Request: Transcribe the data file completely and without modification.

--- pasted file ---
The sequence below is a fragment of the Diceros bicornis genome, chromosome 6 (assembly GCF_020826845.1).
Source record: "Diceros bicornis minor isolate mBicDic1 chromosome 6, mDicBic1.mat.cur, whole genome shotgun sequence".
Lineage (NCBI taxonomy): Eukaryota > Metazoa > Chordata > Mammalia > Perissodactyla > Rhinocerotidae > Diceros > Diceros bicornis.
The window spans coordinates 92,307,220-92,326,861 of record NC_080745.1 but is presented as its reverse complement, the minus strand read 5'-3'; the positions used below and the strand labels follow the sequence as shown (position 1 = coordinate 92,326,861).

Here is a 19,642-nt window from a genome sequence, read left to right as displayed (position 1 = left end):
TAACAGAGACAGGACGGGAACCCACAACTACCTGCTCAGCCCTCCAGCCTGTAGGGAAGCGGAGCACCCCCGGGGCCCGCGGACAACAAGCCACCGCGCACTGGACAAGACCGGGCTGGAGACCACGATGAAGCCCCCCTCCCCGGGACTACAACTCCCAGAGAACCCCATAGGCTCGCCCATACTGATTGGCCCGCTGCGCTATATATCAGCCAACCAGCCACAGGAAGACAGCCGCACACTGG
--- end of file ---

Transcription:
The sequence below is a fragment of the Diceros bicornis genome, chromosome 6 (assembly GCF_020826845.1).
Source record: "Diceros bicornis minor isolate mBicDic1 chromosome 6, mDicBic1.mat.cur, whole genome shotgun sequence".
Lineage (NCBI taxonomy): Eukaryota > Metazoa > Chordata > Mammalia > Perissodactyla > Rhinocerotidae > Diceros > Diceros bicornis.
The window spans coordinates 92,307,220-92,326,861 of record NC_080745.1 but is presented as its reverse complement, the minus strand read 5'-3'; the positions used below and the strand labels follow the sequence as shown (position 1 = coordinate 92,326,861).

Here is a 19,642-nt window from a genome sequence, read left to right as displayed (position 1 = left end):
TAACAGAGACAGGACGGGAACCCACAACTACCTGCTCAGCCCTCCAGCCTGTAGGGAAGCGGAGCACCCCCGGGGCCCGCGGACAACAAGCCACCGCGCACTGGACAAGACCGGGCTGGAGACCACGATGAAGCCCCCCTCCCCGGGACTACAACTCCCAGAGAACCCCATAGGCTCGCCCATACTGATTGGCCCGCTGCGCTATATATCAGCCAACCAGCCACAGGAAGACAGCCGCACACTGG